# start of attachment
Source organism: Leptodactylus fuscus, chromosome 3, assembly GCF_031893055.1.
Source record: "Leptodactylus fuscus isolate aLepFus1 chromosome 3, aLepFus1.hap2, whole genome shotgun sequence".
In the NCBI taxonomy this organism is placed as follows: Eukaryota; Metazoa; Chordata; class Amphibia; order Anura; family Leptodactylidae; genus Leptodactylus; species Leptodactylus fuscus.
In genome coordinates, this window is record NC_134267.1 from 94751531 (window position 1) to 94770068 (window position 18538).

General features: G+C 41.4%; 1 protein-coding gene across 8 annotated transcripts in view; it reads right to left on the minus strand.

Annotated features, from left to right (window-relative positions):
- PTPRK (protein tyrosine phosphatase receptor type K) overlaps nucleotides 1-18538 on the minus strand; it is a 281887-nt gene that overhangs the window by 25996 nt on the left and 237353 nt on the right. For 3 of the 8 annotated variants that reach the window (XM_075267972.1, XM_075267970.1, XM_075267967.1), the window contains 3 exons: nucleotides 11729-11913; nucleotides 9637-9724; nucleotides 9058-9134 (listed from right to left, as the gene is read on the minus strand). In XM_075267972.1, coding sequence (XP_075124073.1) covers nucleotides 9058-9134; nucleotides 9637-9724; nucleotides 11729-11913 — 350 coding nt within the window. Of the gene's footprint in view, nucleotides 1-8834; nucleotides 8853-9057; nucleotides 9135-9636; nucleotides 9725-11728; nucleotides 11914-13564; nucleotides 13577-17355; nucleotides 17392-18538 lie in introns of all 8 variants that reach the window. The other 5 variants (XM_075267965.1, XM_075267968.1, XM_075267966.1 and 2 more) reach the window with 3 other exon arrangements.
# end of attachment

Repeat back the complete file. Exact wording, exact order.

Source organism: Leptodactylus fuscus, chromosome 3, assembly GCF_031893055.1.
Source record: "Leptodactylus fuscus isolate aLepFus1 chromosome 3, aLepFus1.hap2, whole genome shotgun sequence".
In the NCBI taxonomy this organism is placed as follows: Eukaryota; Metazoa; Chordata; class Amphibia; order Anura; family Leptodactylidae; genus Leptodactylus; species Leptodactylus fuscus.
In genome coordinates, this window is record NC_134267.1 from 94751531 (window position 1) to 94770068 (window position 18538).

General features: G+C 41.4%; 1 protein-coding gene across 8 annotated transcripts in view; it reads right to left on the minus strand.

Annotated features, from left to right (window-relative positions):
- PTPRK (protein tyrosine phosphatase receptor type K) overlaps nucleotides 1-18538 on the minus strand; it is a 281887-nt gene that overhangs the window by 25996 nt on the left and 237353 nt on the right. For 3 of the 8 annotated variants that reach the window (XM_075267972.1, XM_075267970.1, XM_075267967.1), the window contains 3 exons: nucleotides 11729-11913; nucleotides 9637-9724; nucleotides 9058-9134 (listed from right to left, as the gene is read on the minus strand). In XM_075267972.1, coding sequence (XP_075124073.1) covers nucleotides 9058-9134; nucleotides 9637-9724; nucleotides 11729-11913 — 350 coding nt within the window. Of the gene's footprint in view, nucleotides 1-8834; nucleotides 8853-9057; nucleotides 9135-9636; nucleotides 9725-11728; nucleotides 11914-13564; nucleotides 13577-17355; nucleotides 17392-18538 lie in introns of all 8 variants that reach the window. The other 5 variants (XM_075267965.1, XM_075267968.1, XM_075267966.1 and 2 more) reach the window with 3 other exon arrangements.